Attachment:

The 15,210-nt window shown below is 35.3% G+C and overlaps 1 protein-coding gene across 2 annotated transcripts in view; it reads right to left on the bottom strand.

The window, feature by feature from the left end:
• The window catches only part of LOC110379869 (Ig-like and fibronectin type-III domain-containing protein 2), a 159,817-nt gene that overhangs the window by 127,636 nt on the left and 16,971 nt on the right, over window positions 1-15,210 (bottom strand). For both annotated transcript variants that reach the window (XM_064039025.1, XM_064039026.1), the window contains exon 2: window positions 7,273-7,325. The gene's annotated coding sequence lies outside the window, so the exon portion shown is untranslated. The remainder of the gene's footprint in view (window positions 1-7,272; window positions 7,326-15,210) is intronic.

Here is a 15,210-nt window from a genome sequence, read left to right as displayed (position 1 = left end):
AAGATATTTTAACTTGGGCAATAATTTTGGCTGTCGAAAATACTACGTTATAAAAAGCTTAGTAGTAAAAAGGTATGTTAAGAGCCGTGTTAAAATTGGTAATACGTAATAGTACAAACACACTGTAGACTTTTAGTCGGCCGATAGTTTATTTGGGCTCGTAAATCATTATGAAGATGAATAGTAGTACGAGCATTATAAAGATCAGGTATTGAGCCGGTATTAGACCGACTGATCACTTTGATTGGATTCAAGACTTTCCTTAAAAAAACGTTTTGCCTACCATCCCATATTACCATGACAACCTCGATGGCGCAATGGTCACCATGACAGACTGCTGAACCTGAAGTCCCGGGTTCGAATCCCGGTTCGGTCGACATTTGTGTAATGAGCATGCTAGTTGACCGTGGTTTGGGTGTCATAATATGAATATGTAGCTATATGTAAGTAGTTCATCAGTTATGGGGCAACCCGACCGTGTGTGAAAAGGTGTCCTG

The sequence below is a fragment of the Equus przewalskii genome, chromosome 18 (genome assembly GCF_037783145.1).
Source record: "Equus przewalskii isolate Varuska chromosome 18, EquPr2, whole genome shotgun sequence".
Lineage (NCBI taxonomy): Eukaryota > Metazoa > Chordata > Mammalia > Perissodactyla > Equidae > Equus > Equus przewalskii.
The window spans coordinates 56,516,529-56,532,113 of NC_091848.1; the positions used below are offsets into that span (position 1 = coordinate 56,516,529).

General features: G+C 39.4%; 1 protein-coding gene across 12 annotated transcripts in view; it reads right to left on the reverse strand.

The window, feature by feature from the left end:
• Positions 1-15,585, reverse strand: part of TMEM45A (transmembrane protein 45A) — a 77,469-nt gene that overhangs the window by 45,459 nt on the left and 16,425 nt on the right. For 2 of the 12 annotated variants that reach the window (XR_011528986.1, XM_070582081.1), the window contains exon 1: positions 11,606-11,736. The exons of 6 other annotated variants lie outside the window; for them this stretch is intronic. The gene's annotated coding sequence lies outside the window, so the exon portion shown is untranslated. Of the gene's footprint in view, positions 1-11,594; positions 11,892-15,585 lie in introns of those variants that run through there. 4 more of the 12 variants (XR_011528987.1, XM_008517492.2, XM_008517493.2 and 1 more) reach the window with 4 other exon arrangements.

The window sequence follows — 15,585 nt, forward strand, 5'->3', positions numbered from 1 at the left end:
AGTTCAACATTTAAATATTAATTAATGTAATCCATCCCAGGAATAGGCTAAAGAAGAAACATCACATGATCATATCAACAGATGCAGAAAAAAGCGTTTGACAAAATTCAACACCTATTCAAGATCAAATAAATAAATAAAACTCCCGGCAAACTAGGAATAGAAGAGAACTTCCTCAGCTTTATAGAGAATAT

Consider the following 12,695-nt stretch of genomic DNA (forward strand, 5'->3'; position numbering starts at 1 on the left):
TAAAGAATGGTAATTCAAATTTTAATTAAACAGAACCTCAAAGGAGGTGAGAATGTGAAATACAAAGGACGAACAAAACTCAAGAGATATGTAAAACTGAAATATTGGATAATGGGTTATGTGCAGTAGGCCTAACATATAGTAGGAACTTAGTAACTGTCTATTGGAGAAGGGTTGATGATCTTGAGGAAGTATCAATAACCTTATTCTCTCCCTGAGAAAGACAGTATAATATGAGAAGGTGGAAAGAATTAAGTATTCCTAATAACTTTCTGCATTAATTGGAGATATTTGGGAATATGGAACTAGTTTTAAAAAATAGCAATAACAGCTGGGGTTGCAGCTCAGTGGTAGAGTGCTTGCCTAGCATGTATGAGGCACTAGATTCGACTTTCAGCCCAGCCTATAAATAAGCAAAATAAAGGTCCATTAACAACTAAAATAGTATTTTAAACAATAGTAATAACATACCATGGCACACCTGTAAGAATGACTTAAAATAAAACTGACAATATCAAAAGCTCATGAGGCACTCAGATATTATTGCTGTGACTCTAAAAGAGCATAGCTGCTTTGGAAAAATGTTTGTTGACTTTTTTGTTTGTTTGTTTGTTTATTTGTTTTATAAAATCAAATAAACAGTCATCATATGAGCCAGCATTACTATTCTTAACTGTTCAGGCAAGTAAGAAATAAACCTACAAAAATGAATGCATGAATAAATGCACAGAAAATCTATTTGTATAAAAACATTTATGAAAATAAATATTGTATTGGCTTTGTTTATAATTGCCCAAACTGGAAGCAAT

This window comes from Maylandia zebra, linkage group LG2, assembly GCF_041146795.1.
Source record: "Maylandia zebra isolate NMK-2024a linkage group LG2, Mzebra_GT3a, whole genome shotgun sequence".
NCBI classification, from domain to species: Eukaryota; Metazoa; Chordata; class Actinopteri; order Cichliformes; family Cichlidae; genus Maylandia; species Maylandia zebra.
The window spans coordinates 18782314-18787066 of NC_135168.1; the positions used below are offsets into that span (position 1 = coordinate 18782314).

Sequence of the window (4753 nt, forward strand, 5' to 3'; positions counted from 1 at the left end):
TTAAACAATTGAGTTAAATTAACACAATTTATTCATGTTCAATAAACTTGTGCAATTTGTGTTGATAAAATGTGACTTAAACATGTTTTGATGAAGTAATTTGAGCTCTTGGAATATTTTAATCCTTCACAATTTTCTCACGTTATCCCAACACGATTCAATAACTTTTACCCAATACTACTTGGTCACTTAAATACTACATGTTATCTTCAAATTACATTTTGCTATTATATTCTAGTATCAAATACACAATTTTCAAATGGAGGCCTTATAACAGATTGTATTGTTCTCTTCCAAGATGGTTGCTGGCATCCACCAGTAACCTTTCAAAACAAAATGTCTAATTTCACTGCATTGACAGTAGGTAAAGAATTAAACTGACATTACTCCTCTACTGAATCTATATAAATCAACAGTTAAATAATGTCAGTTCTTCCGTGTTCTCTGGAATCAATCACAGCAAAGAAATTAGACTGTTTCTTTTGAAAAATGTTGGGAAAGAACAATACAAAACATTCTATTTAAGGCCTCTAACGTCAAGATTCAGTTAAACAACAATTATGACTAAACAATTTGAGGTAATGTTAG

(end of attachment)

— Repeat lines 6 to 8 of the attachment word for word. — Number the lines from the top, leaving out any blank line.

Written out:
The sequence below is a fragment of the Equus przewalskii genome, chromosome 18 (genome assembly GCF_037783145.1).
Source record: "Equus przewalskii isolate Varuska chromosome 18, EquPr2, whole genome shotgun sequence".
Lineage (NCBI taxonomy): Eukaryota > Metazoa > Chordata > Mammalia > Perissodactyla > Equidae > Equus > Equus przewalskii.